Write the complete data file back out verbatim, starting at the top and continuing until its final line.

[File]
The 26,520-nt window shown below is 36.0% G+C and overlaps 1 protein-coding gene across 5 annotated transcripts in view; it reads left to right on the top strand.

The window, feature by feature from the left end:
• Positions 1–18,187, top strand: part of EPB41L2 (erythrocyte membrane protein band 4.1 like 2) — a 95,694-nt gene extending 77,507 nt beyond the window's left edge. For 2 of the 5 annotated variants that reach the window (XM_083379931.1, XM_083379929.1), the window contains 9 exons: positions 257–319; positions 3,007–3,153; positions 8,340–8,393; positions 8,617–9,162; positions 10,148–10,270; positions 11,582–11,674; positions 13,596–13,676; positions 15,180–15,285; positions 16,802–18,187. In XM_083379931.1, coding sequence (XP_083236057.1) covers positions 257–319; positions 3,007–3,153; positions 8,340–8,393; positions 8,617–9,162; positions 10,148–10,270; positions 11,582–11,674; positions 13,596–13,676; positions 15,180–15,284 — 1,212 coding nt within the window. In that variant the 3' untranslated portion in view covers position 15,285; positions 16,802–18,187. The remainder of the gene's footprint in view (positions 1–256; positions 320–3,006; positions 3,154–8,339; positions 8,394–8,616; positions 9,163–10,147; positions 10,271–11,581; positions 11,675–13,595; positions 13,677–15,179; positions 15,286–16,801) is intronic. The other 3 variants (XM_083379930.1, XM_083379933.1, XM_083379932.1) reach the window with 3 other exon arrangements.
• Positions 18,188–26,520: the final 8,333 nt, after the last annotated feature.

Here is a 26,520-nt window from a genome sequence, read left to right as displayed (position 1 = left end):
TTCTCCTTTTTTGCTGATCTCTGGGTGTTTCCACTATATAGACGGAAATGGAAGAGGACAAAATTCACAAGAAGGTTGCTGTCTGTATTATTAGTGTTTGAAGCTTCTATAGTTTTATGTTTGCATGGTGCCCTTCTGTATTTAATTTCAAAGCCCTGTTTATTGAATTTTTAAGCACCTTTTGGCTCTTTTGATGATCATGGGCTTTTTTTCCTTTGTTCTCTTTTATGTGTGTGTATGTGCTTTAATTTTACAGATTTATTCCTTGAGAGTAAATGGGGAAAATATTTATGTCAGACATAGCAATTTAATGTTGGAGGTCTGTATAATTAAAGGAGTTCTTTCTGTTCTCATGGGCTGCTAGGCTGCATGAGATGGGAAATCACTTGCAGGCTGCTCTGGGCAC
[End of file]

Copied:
The 26,520-nt window shown below is 36.0% G+C and overlaps 1 protein-coding gene across 5 annotated transcripts in view; it reads left to right on the top strand.

The window, feature by feature from the left end:
• Positions 1–18,187, top strand: part of EPB41L2 (erythrocyte membrane protein band 4.1 like 2) — a 95,694-nt gene extending 77,507 nt beyond the window's left edge. For 2 of the 5 annotated variants that reach the window (XM_083379931.1, XM_083379929.1), the window contains 9 exons: positions 257–319; positions 3,007–3,153; positions 8,340–8,393; positions 8,617–9,162; positions 10,148–10,270; positions 11,582–11,674; positions 13,596–13,676; positions 15,180–15,285; positions 16,802–18,187. In XM_083379931.1, coding sequence (XP_083236057.1) covers positions 257–319; positions 3,007–3,153; positions 8,340–8,393; positions 8,617–9,162; positions 10,148–10,270; positions 11,582–11,674; positions 13,596–13,676; positions 15,180–15,284 — 1,212 coding nt within the window. In that variant the 3' untranslated portion in view covers position 15,285; positions 16,802–18,187. The remainder of the gene's footprint in view (positions 1–256; positions 320–3,006; positions 3,154–8,339; positions 8,394–8,616; positions 9,163–10,147; positions 10,271–11,581; positions 11,675–13,595; positions 13,677–15,179; positions 15,286–16,801) is intronic. The other 3 variants (XM_083379930.1, XM_083379933.1, XM_083379932.1) reach the window with 3 other exon arrangements.
• Positions 18,188–26,520: the final 8,333 nt, after the last annotated feature.

Here is a 26,520-nt window from a genome sequence, read left to right as displayed (position 1 = left end):
TTCTCCTTTTTTGCTGATCTCTGGGTGTTTCCACTATATAGACGGAAATGGAAGAGGACAAAATTCACAAGAAGGTTGCTGTCTGTATTATTAGTGTTTGAAGCTTCTATAGTTTTATGTTTGCATGGTGCCCTTCTGTATTTAATTTCAAAGCCCTGTTTATTGAATTTTTAAGCACCTTTTGGCTCTTTTGATGATCATGGGCTTTTTTTCCTTTGTTCTCTTTTATGTGTGTGTATGTGCTTTAATTTTACAGATTTATTCCTTGAGAGTAAATGGGGAAAATATTTATGTCAGACATAGCAATTTAATGTTGGAGGTCTGTATAATTAAAGGAGTTCTTTCTGTTCTCATGGGCTGCTAGGCTGCATGAGATGGGAAATCACTTGCAGGCTGCTCTGGGCAC